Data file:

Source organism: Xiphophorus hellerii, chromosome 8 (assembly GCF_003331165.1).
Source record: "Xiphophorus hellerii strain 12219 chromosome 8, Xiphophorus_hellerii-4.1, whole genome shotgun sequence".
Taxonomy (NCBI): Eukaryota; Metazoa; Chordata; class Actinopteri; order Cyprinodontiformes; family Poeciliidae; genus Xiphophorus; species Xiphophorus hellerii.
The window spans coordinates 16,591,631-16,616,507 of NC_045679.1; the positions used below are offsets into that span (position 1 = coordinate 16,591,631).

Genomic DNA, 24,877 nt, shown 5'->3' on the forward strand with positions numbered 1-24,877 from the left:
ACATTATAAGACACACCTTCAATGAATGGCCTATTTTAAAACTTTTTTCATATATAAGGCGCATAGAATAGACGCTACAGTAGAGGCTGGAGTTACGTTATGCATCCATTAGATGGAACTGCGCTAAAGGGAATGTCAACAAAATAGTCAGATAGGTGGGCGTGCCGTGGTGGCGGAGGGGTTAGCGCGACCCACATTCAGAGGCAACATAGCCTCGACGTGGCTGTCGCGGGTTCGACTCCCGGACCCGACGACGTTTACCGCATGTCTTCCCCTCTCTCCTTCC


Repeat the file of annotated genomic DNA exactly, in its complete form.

Source organism: Xiphophorus hellerii, chromosome 8 (assembly GCF_003331165.1).
Source record: "Xiphophorus hellerii strain 12219 chromosome 8, Xiphophorus_hellerii-4.1, whole genome shotgun sequence".
Taxonomy (NCBI): Eukaryota; Metazoa; Chordata; class Actinopteri; order Cyprinodontiformes; family Poeciliidae; genus Xiphophorus; species Xiphophorus hellerii.
The window spans coordinates 16,591,631-16,616,507 of NC_045679.1; the positions used below are offsets into that span (position 1 = coordinate 16,591,631).

Genomic DNA, 24,877 nt, shown 5'->3' on the forward strand with positions numbered 1-24,877 from the left:
ACATTATAAGACACACCTTCAATGAATGGCCTATTTTAAAACTTTTTTCATATATAAGGCGCATAGAATAGACGCTACAGTAGAGGCTGGAGTTACGTTATGCATCCATTAGATGGAACTGCGCTAAAGGGAATGTCAACAAAATAGTCAGATAGGTGGGCGTGCCGTGGTGGCGGAGGGGTTAGCGCGACCCACATTCAGAGGCAACATAGCCTCGACGTGGCTGTCGCGGGTTCGACTCCCGGACCCGACGACGTTTACCGCATGTCTTCCCCTCTCTCCTTCC